Combination Solutions

Targeted cancer treatment blocks essential biochemical pathways or mutant proteins that are required for tumor cell growth and survival. Historically, targeted therapies can suppress tumor progression and induce regression with achieved high rates of anti-tumor responses. The complexity of immune cells with progressing tumors makes targeted therapies unlikely to address the major mechanisms that impede anti-tumor immunity in all patients. The combination of therapies that target distinct steps of anti-tumor immunity may be synergistic and could result in stronger and more sustained responses in tumor destruction. We believe that combining immuno-oncology (I-O) agents with targeted treatments may lead to more durable responses and improved survival rates.

We are developing an I-O agent, tislelizumab (BGB-A317), a PD-1 inhibitor, and three targeted therapeutics including zanubrutinib (BGB-3111), a new generation of BTK inhibitor; pamiparib (BGB-290), a highly selective PARP inhibitor; and BGB-283 (a RAF mutation and dimer inhibitor), which are currently in clinical studies. Based on our own as well as others’ preclinical research in mouse cancer treatment models, tislelizumab in combination with zanubrutinib has profound effect on tumor microenvironment changes and tumor growth inhibition in colorectal cancer and diffuse large B-cell lymphoma models. The combination with BGB-283 exhibits potent therapeutic activities promoting lymphocyte infiltration in tumor and inhibiting tumor growth in the RAF/RAS mutated lung cancer model. And the combination with pamiparib has synergistic efficacy in BRAC1/2 deficient or platinum-sensitive ovarian cancer. In addition, we are developing more I-O and targeted agents in the preclinical pipeline such as PD-L1, Tim3 antibodies and agents against undisclosed targets, which we believe will create a great potential to expand our I-O combination capacity. With our innovative cancer biology platform and mouse cancer models built to test I-O combination therapies efficiently, BeiGene is well positioned for the next generation of cancer treatment.

Combination Opportunities with Our Portfolio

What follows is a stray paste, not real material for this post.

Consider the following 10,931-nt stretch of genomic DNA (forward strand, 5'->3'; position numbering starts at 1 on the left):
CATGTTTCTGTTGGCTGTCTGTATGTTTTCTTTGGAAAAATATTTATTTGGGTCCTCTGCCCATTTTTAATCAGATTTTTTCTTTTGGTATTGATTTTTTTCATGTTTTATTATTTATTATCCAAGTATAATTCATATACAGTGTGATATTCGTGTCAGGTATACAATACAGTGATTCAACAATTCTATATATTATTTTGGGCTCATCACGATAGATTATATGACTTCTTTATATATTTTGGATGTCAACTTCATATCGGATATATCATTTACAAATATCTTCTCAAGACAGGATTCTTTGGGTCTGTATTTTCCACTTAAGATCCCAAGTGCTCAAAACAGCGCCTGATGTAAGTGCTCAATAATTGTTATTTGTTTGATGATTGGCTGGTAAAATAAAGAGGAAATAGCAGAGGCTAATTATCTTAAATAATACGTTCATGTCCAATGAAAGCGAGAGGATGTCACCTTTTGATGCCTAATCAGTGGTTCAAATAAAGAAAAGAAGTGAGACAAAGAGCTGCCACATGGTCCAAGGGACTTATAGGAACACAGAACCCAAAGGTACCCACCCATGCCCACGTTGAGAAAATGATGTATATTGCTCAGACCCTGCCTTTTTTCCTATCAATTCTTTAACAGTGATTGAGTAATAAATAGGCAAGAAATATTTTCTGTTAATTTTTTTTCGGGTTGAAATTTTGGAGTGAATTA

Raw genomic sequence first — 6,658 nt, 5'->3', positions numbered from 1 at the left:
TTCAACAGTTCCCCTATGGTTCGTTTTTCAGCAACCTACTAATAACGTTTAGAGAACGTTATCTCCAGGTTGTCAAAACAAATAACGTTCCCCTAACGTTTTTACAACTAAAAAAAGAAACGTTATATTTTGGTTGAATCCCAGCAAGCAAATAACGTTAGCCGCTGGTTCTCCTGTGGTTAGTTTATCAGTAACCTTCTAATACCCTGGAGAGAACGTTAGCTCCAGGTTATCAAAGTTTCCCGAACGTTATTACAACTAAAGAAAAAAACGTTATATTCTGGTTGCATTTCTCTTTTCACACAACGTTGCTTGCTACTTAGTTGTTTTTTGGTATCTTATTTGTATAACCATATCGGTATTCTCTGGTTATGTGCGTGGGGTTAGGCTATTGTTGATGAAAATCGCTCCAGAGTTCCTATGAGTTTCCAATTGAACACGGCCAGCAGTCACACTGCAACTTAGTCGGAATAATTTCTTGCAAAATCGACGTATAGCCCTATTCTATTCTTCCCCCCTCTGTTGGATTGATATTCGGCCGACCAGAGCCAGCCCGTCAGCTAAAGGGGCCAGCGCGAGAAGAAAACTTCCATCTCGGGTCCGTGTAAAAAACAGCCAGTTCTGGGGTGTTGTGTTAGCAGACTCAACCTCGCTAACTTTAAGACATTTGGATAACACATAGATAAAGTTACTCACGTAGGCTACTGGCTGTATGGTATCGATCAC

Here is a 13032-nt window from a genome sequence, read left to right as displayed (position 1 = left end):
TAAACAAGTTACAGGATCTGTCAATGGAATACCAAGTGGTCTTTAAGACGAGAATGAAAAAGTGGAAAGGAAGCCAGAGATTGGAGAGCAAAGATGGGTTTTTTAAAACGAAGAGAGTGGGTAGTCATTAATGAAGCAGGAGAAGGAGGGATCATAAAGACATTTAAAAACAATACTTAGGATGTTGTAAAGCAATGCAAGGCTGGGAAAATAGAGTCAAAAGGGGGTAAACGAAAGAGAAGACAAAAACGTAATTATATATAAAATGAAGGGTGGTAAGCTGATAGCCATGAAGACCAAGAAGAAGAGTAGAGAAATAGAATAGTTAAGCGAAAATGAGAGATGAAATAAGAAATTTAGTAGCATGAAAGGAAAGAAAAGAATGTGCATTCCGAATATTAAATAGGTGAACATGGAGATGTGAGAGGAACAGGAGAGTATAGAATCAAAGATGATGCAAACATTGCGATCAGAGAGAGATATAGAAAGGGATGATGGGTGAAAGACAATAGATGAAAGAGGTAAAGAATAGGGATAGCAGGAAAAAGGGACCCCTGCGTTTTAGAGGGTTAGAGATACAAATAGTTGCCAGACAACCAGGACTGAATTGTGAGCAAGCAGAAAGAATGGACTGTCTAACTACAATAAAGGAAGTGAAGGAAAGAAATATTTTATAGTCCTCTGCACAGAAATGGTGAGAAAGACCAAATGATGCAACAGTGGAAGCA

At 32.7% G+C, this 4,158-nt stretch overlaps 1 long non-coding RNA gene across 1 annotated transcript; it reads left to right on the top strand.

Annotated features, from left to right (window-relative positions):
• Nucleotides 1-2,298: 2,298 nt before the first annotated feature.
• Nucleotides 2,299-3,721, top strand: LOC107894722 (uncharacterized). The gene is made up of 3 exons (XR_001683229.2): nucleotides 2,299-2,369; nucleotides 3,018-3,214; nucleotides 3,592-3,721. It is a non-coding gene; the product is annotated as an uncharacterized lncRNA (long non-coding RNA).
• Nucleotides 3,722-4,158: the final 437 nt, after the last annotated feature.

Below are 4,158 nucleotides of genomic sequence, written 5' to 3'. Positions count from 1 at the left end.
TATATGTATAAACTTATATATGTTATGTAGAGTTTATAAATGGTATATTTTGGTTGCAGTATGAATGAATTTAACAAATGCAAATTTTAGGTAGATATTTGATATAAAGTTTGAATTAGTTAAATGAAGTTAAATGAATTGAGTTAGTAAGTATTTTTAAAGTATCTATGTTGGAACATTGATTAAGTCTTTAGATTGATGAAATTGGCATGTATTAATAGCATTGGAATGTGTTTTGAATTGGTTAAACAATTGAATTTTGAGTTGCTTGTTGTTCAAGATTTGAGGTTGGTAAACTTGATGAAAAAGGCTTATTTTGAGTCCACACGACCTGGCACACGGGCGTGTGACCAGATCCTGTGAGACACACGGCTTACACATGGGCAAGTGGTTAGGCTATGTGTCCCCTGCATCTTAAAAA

• BGB-A317 (PD-1) serves as one of the cornerstones for combinations
  • Strong rationale to combine with each of our 3 other clinical stage assets
  • Additional preclinical programs target weak points in the immunity cycle

BGB-3111 in Combination with Obinutuzumab (Gazyva)

We have investigated the effect of BGB-3111 in combination with Obinutuzumab, a second generation anti-CD-20 antibody, in mantle cell lymphoma tumor models. Preclinical data shows that BGB-3111 is a potent inhibitor of tumor growth, while Obinutuzumab was inactive in the model. However, the combination of BGB-3111 and Obinutuzumab was significantly more efficacious than either single agent.

BGB-A317 in Combination with BGB-290

Based on the observation that germ-line BRCA mutant tumors often have been reported to have genome instability and increased effector T-cells in tumors, we have initiated the study of BGB-290 in combination with BGB-A317 for the treatment of cancers with mutations or deficiencies in the breast cancer gene (BRCA), or deficiencies in homologous recombination or mismatch repair, including ovarian, breast, prostate, colorectal, and pancreatic cancers, as well as platinum-sensitive ovarian cancer homologous recombination (HR) gene, or mismatch repair (MMR) gene, such as ovarian, breast, pancreatic, and prostate cancers; small cell lung cancer; and glioblastoma. This is the first combination study exclusively based on BeiGene’s internal drug candidates.

BGB-A317 in Combination with BGB-3111

We have also initiated combination studies of BGB-3111 with BGB-A317, our PD-1 antibody, on June 30, 2016, based on encouraging synergistic effects observed in our preclinical models. In our primary diffuse large B-cell lymphoma tumor models, we observed enhancement of anti-tumor activity of BGB-A317, our PD-1 antibody, by BGB-3111 in both PD-L1-positive and especially in PD-L1-negative diffuse large B-cell lymphoma tumor models, thus supporting our combination strategy.